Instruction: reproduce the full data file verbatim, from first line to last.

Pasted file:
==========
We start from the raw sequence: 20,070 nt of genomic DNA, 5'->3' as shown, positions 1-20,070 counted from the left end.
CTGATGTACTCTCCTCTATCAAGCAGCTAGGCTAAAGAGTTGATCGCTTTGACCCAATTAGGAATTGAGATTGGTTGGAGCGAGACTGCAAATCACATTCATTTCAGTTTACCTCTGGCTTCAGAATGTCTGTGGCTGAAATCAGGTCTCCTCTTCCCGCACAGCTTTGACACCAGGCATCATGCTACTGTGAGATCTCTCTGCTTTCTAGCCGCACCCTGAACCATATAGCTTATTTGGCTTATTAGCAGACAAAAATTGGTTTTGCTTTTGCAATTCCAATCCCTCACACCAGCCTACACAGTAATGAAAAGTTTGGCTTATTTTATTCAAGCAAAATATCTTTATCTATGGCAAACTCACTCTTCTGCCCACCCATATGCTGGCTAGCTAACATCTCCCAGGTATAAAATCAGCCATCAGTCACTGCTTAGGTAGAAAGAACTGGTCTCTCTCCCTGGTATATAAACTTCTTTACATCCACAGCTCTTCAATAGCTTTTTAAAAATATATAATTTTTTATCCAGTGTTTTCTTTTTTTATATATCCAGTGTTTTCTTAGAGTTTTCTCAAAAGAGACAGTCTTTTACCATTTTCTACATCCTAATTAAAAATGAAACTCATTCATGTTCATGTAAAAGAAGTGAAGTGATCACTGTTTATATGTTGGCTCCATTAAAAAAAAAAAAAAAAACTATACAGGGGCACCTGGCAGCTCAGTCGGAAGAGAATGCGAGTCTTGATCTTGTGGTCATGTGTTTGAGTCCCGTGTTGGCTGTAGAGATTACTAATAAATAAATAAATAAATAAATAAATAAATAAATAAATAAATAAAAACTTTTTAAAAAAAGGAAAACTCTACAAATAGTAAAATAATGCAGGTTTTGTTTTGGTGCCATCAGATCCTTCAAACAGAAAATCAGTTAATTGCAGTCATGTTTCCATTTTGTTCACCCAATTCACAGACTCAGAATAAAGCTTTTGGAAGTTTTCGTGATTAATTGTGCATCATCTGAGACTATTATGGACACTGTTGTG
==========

We start from the raw sequence: 20,070 nt of genomic DNA, 5'->3' as shown, positions 1-20,070 counted from the left end.
CTGATGTACTCTCCTCTATCAAGCAGCTAGGCTAAAGAGTTGATCGCTTTGACCCAATTAGGAATTGAGATTGGTTGGAGCGAGACTGCAAATCACATTCATTTCAGTTTACCTCTGGCTTCAGAATGTCTGTGGCTGAAATCAGGTCTCCTCTTCCCGCACAGCTTTGACACCAGGCATCATGCTACTGTGAGATCTCTCTGCTTTCTAGCCGCACCCTGAACCATATAGCTTATTTGGCTTATTAGCAGACAAAAATTGGTTTTGCTTTTGCAATTCCAATCCCTCACACCAGCCTACACAGTAATGAAAAGTTTGGCTTATTTTATTCAAGCAAAATATCTTTATCTATGGCAAACTCACTCTTCTGCCCACCCATATGCTGGCTAGCTAACATCTCCCAGGTATAAAATCAGCCATCAGTCACTGCTTAGGTAGAAAGAACTGGTCTCTCTCCCTGGTATATAAACTTCTTTACATCCACAGCTCTTCAATAGCTTTTTAAAAATATATAATTTTTTATCCAGTGTTTTCTTTTTTTATATATCCAGTGTTTTCTTAGAGTTTTCTCAAAAGAGACAGTCTTTTACCATTTTCTACATCCTAATTAAAAATGAAACTCATTCATGTTCATGTAAAAGAAGTGAAGTGATCACTGTTTATATGTTGGCTCCATTAAAAAAAAAAAAAAAAACTATACAGGGGCACCTGGCAGCTCAGTCGGAAGAGAATGCGAGTCTTGATCTTGTGGTCATGTGTTTGAGTCCCGTGTTGGCTGTAGAGATTACTAATAAATAAATAAATAAATAAATAAATAAATAAATAAATAAATAAAAACTTTTTAAAAAAAGGAAAACTCTACAAATAGTAAAATAATGCAGGTTTTGTTTTGGTGCCATCAGATCCTTCAAACAGAAAATCAGTTAATTGCAGTCATGTTTCCATTTTGTTCACCCAATTCACAGACTCAGAATAAAGCTTTTGGAAGTTTTCGTGATTAATTGTGCATCATCTGAGACTATTATGGACACTGTTGTG